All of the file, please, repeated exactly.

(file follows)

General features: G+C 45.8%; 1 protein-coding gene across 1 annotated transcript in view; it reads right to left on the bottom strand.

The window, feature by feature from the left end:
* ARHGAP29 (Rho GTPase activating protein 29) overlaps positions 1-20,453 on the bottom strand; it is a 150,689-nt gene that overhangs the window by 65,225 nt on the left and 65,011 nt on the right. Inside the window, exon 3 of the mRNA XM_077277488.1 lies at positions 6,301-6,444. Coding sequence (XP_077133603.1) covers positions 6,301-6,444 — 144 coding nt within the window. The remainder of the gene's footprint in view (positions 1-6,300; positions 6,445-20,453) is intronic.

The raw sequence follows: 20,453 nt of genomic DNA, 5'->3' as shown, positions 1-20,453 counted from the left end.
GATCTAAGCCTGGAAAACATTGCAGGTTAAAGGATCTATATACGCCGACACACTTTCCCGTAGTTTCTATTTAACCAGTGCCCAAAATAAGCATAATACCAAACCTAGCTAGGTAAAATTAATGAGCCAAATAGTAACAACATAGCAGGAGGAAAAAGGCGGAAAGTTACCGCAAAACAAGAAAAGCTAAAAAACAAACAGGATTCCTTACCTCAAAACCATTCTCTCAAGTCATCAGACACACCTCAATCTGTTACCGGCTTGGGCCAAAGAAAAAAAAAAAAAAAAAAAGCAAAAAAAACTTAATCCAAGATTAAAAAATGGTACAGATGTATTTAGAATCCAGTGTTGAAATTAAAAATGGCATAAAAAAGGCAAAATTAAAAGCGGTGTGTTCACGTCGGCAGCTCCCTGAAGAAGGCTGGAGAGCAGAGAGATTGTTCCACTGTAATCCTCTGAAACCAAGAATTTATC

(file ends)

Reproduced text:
General features: G+C 45.8%; 1 protein-coding gene across 1 annotated transcript in view; it reads right to left on the bottom strand.

The window, feature by feature from the left end:
* ARHGAP29 (Rho GTPase activating protein 29) overlaps positions 1-20,453 on the bottom strand; it is a 150,689-nt gene that overhangs the window by 65,225 nt on the left and 65,011 nt on the right. Inside the window, exon 3 of the mRNA XM_077277488.1 lies at positions 6,301-6,444. Coding sequence (XP_077133603.1) covers positions 6,301-6,444 — 144 coding nt within the window. The remainder of the gene's footprint in view (positions 1-6,300; positions 6,445-20,453) is intronic.

The raw sequence follows: 20,453 nt of genomic DNA, 5'->3' as shown, positions 1-20,453 counted from the left end.
GATCTAAGCCTGGAAAACATTGCAGGTTAAAGGATCTATATACGCCGACACACTTTCCCGTAGTTTCTATTTAACCAGTGCCCAAAATAAGCATAATACCAAACCTAGCTAGGTAAAATTAATGAGCCAAATAGTAACAACATAGCAGGAGGAAAAAGGCGGAAAGTTACCGCAAAACAAGAAAAGCTAAAAAACAAACAGGATTCCTTACCTCAAAACCATTCTCTCAAGTCATCAGACACACCTCAATCTGTTACCGGCTTGGGCCAAAGAAAAAAAAAAAAAAAAAAAGCAAAAAAAACTTAATCCAAGATTAAAAAATGGTACAGATGTATTTAGAATCCAGTGTTGAAATTAAAAATGGCATAAAAAAGGCAAAATTAAAAGCGGTGTGTTCACGTCGGCAGCTCCCTGAAGAAGGCTGGAGAGCAGAGAGATTGTTCCACTGTAATCCTCTGAAACCAAGAATTTATC